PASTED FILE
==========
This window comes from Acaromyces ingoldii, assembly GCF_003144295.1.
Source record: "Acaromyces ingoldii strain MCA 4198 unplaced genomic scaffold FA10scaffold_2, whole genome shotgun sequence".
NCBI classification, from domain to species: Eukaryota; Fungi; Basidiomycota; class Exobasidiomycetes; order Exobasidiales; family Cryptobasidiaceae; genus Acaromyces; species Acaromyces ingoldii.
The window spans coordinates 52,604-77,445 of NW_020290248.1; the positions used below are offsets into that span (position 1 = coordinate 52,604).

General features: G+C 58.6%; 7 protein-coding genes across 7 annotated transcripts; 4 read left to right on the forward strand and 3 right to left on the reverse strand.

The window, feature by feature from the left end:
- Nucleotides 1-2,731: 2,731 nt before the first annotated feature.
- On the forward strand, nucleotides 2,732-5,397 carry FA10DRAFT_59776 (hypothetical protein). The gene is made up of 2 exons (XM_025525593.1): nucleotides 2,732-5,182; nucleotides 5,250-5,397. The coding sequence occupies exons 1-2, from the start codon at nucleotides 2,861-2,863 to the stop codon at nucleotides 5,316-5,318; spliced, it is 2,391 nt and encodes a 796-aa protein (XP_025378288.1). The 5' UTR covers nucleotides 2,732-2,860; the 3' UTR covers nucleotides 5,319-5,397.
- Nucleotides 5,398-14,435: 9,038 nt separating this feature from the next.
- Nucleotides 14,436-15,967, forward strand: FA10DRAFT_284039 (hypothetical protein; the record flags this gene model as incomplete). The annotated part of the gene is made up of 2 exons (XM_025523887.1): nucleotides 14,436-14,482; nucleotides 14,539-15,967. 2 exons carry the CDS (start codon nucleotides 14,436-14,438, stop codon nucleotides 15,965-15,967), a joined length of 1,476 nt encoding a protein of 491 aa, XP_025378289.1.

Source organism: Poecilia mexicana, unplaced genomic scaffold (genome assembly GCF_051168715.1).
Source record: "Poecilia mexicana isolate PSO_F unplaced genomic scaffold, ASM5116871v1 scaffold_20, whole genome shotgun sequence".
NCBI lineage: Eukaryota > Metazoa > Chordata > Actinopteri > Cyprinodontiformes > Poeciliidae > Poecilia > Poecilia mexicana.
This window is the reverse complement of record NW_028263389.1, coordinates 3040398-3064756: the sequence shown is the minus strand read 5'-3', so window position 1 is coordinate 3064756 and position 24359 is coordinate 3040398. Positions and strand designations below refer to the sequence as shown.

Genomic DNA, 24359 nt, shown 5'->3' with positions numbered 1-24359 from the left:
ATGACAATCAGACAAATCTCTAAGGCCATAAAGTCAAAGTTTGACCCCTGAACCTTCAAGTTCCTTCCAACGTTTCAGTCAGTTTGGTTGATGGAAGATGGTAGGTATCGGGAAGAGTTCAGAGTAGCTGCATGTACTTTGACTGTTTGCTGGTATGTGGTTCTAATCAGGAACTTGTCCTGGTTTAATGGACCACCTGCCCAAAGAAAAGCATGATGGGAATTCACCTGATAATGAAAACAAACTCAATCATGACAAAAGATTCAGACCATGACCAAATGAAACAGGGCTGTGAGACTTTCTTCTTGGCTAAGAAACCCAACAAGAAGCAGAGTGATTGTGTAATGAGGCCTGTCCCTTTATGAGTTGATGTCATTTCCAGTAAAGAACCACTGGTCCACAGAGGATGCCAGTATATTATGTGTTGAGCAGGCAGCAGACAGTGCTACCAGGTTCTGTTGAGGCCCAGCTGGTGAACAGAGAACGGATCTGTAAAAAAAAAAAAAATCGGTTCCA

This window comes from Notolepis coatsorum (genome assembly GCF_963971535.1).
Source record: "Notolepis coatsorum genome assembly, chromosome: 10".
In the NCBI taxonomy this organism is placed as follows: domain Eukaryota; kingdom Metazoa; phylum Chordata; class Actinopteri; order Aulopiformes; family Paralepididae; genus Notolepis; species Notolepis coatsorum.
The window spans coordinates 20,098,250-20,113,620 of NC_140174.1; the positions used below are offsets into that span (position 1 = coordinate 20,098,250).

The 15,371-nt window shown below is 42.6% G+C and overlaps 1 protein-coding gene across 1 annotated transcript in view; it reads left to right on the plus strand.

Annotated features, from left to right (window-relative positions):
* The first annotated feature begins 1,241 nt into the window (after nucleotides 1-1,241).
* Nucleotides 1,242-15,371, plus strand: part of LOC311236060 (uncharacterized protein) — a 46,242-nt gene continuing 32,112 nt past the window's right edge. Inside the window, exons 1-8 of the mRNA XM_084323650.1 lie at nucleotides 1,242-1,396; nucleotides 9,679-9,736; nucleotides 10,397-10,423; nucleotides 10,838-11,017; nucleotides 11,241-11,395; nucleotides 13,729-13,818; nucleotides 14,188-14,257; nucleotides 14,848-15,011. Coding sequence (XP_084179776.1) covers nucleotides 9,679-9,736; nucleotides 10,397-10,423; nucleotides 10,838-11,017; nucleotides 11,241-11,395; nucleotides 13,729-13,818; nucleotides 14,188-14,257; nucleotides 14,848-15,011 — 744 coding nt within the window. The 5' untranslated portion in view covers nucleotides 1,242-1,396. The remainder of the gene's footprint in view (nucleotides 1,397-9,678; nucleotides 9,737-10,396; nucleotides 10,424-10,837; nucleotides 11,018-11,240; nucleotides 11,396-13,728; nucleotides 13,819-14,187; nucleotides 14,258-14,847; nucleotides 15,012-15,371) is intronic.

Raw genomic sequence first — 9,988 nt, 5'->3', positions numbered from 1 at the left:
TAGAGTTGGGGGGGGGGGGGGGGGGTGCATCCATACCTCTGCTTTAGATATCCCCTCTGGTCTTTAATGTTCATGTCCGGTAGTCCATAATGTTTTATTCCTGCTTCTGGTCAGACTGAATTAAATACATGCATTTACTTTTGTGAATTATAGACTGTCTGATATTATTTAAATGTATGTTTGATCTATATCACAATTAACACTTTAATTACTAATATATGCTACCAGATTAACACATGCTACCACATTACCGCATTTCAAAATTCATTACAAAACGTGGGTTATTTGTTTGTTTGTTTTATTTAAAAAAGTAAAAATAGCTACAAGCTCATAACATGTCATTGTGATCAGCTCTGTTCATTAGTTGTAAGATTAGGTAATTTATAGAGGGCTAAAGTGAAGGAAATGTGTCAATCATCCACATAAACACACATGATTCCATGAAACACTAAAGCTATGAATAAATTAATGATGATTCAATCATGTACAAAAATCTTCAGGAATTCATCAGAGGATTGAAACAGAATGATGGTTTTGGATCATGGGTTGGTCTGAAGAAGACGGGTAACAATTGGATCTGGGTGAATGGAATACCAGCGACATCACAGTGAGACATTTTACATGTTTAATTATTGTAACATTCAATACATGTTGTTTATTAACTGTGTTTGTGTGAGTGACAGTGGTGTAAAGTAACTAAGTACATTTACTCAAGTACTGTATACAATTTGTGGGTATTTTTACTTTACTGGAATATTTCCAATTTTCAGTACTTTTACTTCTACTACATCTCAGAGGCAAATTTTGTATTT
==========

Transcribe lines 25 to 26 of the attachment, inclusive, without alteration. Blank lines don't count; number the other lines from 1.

Raw genomic sequence first — 9,988 nt, 5'->3', positions numbered from 1 at the left:
TAGAGTTGGGGGGGGGGGGGGGGGGTGCATCCATACCTCTGCTTTAGATATCCCCTCTGGTCTTTAATGTTCATGTCCGGTAGTCCATAATGTTTTATTCCTGCTTCTGGTCAGACTGAATTAAATACATGCATTTACTTTTGTGAATTATAGACTGTCTGATATTATTTAAATGTATGTTTGATCTATATCACAATTAACACTTTAATTACTAATATATGCTACCAGATTAACACATGCTACCACATTACCGCATTTCAAAATTCATTACAAAACGTGGGTTATTTGTTTGTTTGTTTTATTTAAAAAAGTAAAAATAGCTACAAGCTCATAACATGTCATTGTGATCAGCTCTGTTCATTAGTTGTAAGATTAGGTAATTTATAGAGGGCTAAAGTGAAGGAAATGTGTCAATCATCCACATAAACACACATGATTCCATGAAACACTAAAGCTATGAATAAATTAATGATGATTCAATCATGTACAAAAATCTTCAGGAATTCATCAGAGGATTGAAACAGAATGATGGTTTTGGATCATGGGTTGGTCTGAAGAAGACGGGTAACAATTGGATCTGGGTGAATGGAATACCAGCGACATCACAGTGAGACATTTTACATGTTTAATTATTGTAACATTCAATACATGTTGTTTATTAACTGTGTTTGTGTGAGTGACAGTGGTGTAAAGTAACTAAGTACATTTACTCAAGTACTGTATACAATTTGTGGGTATTTTTACTTTACTGGAATATTTCCAATTTTCAGTACTTTTACTTCTACTACATCTCAGAGGCAAATTTTGTATTT